Judging by the next two projects on Roland Emmerich's slate, the German director is fast tiring of planet-pummeling cataclysms. Next up is Anonymous, shooting this month, with the Elizabethan political thriller likely to be followed by his long-planned Isaac Asimov adaptation Foundation.
That's right - he's moving onto galactic civilisation-pummeling cataclysms. Or is he? “Well, it depends on the script,” Emmerich told us when we spoke to him. “We’ve got a script from Robert Rodat now and it’s 240 pages long! I said, ‘You know what guys? Edit it down to at least under 200 pages.’”
Of course, Rodat’s first draft of The Patriot was similarly epic and the task of condensing Asimov’s seven volume series into something filmable was always likely to be Sisyphean. Emmerich isn’t deterred from his quest to bring the seminal sci-fi to the screen: “I’m really into it. I worked with Bob on the story for weeks, sitting in a room trying to figure out how to make all the loose stories [work] and put them in a box called ‘Foundation’. Bob’s perfect for this thing - he also knows as a writer he has to find the hero and a bad guy in the piece. We had to come up with characters that go through [the series], which is very hard.”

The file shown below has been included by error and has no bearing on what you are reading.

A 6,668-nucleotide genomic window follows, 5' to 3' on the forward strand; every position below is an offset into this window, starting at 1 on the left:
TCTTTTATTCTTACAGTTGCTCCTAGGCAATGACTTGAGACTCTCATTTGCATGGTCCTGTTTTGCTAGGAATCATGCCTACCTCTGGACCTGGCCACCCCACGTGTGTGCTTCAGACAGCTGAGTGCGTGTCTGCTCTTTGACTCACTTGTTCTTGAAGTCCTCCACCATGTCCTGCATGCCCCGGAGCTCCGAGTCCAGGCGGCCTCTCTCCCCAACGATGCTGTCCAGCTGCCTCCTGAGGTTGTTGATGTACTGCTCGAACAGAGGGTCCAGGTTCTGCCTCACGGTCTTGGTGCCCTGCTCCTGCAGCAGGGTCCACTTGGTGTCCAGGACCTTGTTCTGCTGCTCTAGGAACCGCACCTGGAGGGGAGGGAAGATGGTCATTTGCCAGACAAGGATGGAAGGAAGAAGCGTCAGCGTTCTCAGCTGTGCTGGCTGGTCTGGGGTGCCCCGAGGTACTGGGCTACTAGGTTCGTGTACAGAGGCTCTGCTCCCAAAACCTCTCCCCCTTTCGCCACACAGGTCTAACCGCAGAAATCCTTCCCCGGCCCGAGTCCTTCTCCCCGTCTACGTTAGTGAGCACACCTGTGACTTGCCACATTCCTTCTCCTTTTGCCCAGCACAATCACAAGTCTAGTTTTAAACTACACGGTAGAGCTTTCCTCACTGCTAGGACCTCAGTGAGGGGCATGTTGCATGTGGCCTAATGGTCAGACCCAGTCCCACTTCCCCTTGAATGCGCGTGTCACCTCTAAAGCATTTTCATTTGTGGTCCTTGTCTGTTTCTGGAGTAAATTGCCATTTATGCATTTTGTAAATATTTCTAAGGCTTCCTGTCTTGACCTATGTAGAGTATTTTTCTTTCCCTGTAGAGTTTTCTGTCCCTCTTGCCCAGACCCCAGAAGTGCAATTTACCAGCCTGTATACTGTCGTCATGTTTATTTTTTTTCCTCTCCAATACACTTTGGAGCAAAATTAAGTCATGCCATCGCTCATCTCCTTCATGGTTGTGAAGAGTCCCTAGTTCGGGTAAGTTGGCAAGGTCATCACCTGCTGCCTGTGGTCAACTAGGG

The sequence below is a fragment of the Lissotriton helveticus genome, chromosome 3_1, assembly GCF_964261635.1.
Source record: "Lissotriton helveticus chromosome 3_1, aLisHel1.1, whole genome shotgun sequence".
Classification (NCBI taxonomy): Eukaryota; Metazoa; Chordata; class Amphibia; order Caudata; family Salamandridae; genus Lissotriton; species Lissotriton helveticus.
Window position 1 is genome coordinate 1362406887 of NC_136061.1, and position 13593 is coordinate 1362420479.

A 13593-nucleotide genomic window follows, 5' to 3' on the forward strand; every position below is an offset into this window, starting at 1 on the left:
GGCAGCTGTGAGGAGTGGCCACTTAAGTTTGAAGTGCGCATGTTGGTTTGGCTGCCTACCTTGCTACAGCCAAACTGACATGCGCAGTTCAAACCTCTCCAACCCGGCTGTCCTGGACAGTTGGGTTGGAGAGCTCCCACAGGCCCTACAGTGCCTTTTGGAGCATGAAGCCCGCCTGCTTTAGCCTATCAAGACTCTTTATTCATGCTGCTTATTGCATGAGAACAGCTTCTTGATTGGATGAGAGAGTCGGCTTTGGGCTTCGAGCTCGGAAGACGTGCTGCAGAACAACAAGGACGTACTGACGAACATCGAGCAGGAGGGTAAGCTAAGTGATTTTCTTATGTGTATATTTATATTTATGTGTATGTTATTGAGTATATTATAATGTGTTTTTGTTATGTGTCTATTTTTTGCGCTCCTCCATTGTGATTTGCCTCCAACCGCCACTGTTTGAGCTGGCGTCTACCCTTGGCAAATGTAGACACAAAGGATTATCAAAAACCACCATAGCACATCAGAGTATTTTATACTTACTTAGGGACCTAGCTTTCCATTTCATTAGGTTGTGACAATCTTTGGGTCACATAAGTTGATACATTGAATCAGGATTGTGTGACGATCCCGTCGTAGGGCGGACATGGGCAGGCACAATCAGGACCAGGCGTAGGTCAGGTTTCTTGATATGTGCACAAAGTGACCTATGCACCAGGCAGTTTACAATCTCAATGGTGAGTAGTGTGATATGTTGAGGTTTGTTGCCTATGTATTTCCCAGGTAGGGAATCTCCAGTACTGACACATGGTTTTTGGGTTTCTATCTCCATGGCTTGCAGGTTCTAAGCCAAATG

No word yet on how the narrative or how the pair will impose a three-act structure on out of the creation of future-predicting psychohistory, the collapse of civilisation and the establishment of a new colony on the planet Terminus but, the director assures us, his take on Foundation will avoid the pitfalls of previous Asimov adaptations. “I, Robot as a book was so much more than it was as a film and I think, because of that, fans were very disappointed. I don’t want to repeat that disappointment; I want to give people exactly what the Foundation trilogy is. You have to tell a story that represents the books but also works as a film. That’s the challenge.”
Emmerich confirmed that, should it get the green light, Foundation would see him dip into James Cameron’s box of tricks. As MTV Movies Blog recently revealed, he’ll use 3D performance-capture to generate Asimov’s take on Edward Gibbon’s Decline and Fall of the Roman Empire. “I want to create everything - I want it to be a full CG film, so [performance capture] is perfect for that.” For a full Foundation synopsis, click here.